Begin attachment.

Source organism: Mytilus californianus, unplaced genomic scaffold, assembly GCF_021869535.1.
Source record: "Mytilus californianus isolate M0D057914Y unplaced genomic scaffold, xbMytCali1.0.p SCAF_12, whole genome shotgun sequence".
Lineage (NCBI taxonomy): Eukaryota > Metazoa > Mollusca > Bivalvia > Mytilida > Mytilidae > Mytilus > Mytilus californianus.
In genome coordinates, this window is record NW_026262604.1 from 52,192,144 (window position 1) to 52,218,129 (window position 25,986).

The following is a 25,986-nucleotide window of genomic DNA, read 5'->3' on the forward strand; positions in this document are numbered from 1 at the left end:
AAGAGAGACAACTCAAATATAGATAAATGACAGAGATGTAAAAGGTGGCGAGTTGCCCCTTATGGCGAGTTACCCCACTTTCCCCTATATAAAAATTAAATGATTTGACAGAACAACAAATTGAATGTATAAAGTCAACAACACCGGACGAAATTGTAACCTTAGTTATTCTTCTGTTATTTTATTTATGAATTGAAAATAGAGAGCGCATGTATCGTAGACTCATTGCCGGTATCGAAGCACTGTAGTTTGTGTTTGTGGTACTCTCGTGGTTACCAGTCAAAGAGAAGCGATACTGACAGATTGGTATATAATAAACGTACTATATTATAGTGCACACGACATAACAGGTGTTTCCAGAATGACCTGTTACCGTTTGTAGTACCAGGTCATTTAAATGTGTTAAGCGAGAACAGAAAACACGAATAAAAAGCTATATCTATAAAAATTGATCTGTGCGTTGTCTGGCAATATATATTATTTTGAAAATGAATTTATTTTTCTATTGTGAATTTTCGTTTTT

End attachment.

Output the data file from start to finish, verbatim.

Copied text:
Source organism: Mytilus californianus, unplaced genomic scaffold, assembly GCF_021869535.1.
Source record: "Mytilus californianus isolate M0D057914Y unplaced genomic scaffold, xbMytCali1.0.p SCAF_12, whole genome shotgun sequence".
Lineage (NCBI taxonomy): Eukaryota > Metazoa > Mollusca > Bivalvia > Mytilida > Mytilidae > Mytilus > Mytilus californianus.
In genome coordinates, this window is record NW_026262604.1 from 52,192,144 (window position 1) to 52,218,129 (window position 25,986).

The following is a 25,986-nucleotide window of genomic DNA, read 5'->3' on the forward strand; positions in this document are numbered from 1 at the left end:
AAGAGAGACAACTCAAATATAGATAAATGACAGAGATGTAAAAGGTGGCGAGTTGCCCCTTATGGCGAGTTACCCCACTTTCCCCTATATAAAAATTAAATGATTTGACAGAACAACAAATTGAATGTATAAAGTCAACAACACCGGACGAAATTGTAACCTTAGTTATTCTTCTGTTATTTTATTTATGAATTGAAAATAGAGAGCGCATGTATCGTAGACTCATTGCCGGTATCGAAGCACTGTAGTTTGTGTTTGTGGTACTCTCGTGGTTACCAGTCAAAGAGAAGCGATACTGACAGATTGGTATATAATAAACGTACTATATTATAGTGCACACGACATAACAGGTGTTTCCAGAATGACCTGTTACCGTTTGTAGTACCAGGTCATTTAAATGTGTTAAGCGAGAACAGAAAACACGAATAAAAAGCTATATCTATAAAAATTGATCTGTGCGTTGTCTGGCAATATATATTATTTTGAAAATGAATTTATTTTTCTATTGTGAATTTTCGTTTTT